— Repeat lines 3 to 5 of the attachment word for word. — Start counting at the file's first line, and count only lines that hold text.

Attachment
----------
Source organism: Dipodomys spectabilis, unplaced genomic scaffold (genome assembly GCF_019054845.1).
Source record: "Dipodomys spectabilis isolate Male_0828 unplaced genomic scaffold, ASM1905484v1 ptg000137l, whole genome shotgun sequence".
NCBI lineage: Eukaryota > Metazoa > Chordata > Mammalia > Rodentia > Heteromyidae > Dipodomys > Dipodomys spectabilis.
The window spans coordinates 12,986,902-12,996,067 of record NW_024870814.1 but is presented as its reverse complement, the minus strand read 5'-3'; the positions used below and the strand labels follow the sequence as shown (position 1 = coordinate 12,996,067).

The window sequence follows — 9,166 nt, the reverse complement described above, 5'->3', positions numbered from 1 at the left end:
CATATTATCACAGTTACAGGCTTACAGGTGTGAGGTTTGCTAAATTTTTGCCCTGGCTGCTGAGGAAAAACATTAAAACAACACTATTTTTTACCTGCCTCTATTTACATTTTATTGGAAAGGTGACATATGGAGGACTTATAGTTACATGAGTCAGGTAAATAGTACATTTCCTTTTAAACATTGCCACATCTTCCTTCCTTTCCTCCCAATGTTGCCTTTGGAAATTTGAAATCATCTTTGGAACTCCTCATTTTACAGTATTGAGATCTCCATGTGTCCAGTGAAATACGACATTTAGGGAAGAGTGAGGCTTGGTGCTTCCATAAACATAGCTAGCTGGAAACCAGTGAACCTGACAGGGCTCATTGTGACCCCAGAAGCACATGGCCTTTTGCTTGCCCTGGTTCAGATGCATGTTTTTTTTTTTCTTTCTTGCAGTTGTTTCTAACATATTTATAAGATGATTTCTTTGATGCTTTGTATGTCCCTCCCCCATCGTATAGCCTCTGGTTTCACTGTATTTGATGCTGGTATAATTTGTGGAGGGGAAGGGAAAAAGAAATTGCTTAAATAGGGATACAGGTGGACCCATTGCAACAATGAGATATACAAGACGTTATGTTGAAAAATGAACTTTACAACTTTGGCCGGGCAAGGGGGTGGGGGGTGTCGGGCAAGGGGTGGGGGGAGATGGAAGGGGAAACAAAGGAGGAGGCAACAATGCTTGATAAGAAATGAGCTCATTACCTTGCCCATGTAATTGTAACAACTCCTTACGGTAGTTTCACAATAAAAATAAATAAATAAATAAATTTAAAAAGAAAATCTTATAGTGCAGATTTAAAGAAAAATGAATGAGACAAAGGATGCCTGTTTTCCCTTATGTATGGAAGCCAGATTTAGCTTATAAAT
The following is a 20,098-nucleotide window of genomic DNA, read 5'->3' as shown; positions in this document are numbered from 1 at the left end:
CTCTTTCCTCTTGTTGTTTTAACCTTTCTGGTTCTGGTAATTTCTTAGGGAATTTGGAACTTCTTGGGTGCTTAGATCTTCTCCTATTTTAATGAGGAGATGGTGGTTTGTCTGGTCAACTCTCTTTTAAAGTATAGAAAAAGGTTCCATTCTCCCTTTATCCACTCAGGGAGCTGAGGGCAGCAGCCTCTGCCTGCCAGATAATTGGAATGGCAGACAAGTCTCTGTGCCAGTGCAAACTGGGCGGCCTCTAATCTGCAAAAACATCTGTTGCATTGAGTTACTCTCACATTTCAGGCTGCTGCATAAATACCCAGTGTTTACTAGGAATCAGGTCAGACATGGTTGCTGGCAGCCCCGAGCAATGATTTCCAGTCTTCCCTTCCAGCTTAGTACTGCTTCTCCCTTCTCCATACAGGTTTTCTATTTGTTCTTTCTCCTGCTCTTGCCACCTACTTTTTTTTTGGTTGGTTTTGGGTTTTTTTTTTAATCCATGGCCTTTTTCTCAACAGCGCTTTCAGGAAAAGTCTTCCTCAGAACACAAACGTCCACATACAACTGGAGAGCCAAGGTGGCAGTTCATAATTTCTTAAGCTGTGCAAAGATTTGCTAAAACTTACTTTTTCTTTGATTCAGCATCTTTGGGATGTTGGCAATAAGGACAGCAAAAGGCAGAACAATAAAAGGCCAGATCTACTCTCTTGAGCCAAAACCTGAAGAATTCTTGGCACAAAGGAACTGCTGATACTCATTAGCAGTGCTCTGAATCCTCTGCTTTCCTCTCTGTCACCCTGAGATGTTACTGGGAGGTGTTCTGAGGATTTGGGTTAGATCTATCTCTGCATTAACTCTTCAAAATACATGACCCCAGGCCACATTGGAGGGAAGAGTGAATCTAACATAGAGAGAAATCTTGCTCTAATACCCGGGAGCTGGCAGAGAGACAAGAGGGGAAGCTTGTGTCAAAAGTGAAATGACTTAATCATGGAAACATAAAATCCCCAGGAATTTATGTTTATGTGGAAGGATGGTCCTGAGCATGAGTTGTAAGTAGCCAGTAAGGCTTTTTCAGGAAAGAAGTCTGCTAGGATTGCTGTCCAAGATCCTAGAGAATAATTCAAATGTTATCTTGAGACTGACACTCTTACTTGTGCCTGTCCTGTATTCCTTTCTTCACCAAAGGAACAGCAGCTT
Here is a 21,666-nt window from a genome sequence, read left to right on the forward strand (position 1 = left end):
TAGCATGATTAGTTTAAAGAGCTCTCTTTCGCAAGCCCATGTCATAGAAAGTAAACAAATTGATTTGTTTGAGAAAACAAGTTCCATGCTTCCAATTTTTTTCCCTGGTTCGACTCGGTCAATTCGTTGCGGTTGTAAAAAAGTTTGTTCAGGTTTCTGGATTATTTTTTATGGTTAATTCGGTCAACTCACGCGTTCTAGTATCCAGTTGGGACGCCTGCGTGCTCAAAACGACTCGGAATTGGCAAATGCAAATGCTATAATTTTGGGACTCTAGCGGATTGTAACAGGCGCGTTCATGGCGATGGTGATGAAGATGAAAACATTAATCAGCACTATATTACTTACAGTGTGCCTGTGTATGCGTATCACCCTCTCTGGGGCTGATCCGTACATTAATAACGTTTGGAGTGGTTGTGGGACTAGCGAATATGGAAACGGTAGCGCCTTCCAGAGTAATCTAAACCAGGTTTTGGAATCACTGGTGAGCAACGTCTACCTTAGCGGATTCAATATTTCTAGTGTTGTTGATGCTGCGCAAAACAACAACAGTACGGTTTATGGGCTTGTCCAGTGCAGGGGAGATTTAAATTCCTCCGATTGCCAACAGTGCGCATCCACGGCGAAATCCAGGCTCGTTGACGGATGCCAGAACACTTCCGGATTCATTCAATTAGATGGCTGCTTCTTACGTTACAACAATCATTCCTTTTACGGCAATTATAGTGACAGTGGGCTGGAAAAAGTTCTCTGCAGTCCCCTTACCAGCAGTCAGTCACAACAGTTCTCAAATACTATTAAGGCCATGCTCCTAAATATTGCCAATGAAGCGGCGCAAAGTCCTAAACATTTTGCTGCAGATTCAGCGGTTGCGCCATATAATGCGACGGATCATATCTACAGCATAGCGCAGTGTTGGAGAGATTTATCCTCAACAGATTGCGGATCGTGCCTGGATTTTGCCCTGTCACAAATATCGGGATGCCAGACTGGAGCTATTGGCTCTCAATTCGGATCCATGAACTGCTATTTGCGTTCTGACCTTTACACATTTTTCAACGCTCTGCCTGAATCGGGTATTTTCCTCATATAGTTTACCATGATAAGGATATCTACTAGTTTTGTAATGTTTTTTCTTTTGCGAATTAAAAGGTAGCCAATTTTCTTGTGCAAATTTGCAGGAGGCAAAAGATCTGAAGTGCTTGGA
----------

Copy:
NCBI lineage: Eukaryota > Metazoa > Chordata > Mammalia > Rodentia > Heteromyidae > Dipodomys > Dipodomys spectabilis.
The window spans coordinates 12,986,902-12,996,067 of record NW_024870814.1 but is presented as its reverse complement, the minus strand read 5'-3'; the positions used below and the strand labels follow the sequence as shown (position 1 = coordinate 12,996,067).

The window sequence follows — 9,166 nt, the reverse complement described above, 5'->3', positions numbered from 1 at the left end: